The Problem with Pinterest

Pinterest launched in March 2010, and has rapidly become a powerhouse in the social media space, whipping up $27 million in their last round of funding, and becoming perhaps the only thing that has drawn this much attention from my wife since Angry Birds. Since I keep tabs on these types of things, partially for my job, and partially because I am addicted to social media, I was intrigued by the concept already. A wall full of inspirational-type things? As a designer, that’s right in my wheelhouse. So when my friend Kylene offered me an invite shortly after launch, I immediately signed up. 

Most social networks encourage you to connect with everyone you know. Facebook is built upon the relationships of people you know. Twitter, in comparison, allows you to follow people you’d have no connection with otherwise. Pinterest falls somewhere in the middle-your first instinct is to follow everyone you know personally, and ignore the ones you don’t. So when I signed up, I dutifully followed Kylene, and everyone that decided to follow me afterwards.

The problem that I’ve run into with this workflow is that 99% of my friends that use Pinterest are women. So when I would log into Pinterest, I would be greeted with a wall that looks awfully similar to this:

Now, if I were planning a wedding, had a fascination with women’s shoes, or was addicted to faux-inspirational artwork, this would be my thing. But it’s not. In any way. So, not really finding a use for it (like Google Plus), I just let it sit and gather dust. Every so often, I’d login to see if anything new was popping up, and I’d occasionally pin things of my own to my wall, though I found the process to do so tedious. Once, just out of curiosity, I searched the Sports tab, just to see if there were any guys using this thing. My result-and I swear this is true-was page upon page of shirtless athletes. Hell, even doing research for this article, I came across several sites that essentially claimed that the site was for women. One advised, “if you haven’t heard of it, find the nearest twenty or thirty something woman. She […] can tell you all about it.” Another marveled, “Men join Pinterest too!” Maybe Pinterest just wasn’t for me.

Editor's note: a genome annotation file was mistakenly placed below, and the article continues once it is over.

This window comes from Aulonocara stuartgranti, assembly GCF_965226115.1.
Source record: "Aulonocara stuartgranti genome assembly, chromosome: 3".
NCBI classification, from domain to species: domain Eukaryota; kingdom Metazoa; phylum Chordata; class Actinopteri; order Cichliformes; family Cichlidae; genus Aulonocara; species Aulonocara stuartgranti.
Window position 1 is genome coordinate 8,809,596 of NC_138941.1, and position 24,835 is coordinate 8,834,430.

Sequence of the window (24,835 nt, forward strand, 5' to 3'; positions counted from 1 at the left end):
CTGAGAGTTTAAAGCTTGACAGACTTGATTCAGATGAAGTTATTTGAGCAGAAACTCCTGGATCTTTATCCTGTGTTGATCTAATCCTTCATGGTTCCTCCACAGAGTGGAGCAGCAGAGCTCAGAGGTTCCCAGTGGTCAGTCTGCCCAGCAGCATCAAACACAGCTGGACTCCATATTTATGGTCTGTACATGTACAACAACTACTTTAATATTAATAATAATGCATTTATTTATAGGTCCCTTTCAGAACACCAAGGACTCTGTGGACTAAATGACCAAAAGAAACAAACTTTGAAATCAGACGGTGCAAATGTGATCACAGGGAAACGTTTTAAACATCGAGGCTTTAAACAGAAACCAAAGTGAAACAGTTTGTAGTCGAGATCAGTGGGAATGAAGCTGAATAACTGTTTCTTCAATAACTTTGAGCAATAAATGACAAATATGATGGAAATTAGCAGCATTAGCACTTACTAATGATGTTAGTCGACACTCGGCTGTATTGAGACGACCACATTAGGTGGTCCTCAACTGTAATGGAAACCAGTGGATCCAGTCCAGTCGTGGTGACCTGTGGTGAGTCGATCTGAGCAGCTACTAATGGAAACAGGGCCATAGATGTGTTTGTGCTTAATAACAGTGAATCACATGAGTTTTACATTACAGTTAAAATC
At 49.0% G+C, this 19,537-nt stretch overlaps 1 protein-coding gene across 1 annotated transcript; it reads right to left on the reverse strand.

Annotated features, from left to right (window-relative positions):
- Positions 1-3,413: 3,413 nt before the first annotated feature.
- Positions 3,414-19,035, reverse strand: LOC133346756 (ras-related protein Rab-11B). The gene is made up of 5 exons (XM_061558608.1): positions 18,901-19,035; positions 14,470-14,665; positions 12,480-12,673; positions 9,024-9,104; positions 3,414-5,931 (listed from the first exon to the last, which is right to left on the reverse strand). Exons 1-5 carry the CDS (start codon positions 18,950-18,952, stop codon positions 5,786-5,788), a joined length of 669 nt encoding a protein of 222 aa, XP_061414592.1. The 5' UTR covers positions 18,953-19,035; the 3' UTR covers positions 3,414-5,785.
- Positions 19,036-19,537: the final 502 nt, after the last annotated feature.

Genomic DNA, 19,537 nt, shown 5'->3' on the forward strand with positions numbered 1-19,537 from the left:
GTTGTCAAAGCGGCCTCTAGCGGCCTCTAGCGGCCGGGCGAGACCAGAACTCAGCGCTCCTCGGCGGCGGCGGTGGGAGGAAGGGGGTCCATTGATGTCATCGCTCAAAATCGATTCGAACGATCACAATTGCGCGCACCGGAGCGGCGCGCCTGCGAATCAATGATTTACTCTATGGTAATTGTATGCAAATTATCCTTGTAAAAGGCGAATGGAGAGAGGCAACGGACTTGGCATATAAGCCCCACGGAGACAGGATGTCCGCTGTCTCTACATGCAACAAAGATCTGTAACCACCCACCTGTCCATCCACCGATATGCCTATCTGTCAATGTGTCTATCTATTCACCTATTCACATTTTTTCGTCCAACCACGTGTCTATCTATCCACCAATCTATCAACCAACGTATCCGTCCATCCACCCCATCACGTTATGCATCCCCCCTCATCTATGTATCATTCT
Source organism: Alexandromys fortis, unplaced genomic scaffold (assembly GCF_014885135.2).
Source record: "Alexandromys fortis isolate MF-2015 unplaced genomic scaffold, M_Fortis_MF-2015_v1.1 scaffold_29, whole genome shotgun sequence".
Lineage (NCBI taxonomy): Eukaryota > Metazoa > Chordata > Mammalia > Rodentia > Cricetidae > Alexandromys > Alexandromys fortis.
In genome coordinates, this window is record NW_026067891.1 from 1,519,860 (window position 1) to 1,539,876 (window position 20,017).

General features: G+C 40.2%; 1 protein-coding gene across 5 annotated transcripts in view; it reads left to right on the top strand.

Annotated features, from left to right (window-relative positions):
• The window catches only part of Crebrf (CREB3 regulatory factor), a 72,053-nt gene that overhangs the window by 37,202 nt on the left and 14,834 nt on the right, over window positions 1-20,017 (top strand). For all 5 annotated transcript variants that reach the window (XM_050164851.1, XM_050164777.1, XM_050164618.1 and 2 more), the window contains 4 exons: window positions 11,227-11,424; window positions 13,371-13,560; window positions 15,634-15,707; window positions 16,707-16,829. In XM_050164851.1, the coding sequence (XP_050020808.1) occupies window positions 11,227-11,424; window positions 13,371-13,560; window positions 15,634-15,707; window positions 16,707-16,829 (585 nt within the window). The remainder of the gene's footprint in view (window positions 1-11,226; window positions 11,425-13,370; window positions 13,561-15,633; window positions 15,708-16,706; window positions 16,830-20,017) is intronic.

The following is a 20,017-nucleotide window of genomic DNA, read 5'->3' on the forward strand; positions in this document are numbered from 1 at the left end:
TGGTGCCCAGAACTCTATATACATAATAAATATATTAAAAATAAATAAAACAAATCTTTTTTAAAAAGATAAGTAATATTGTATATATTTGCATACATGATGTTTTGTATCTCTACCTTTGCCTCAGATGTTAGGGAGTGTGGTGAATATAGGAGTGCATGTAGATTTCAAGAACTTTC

But at my Creative Mornings chat a few weeks ago, Jenny Lam pointed out several famous companies that were founded by designers, and Pinterest was one of the ones that caught my eye. And as I’ve done more research into the startup world, I wondered if there was something I was missing. If this wildly popular site was started by a creative (Evan Sharp, Designer at Facebook), then surely there’s gotta be a way to make this work for me. 

I logged into Pinterest, and surveyed the situation. The big problem for me was, while I love all of my lady friends who post on Pinterest, most of what they are pinning just isn’t interesting to me. So I had to unfollow them. This largely goes against your instinct with social networks-you’re most likely to want to interact with people you know, as opposed to strangers. But in this case, Pinterest created a weird loop where while I’m definitely intrigued by the Cinnamon Roll Loaf my wife posted, it’s not what I’m looking to get out of the site. So I unfollowed her.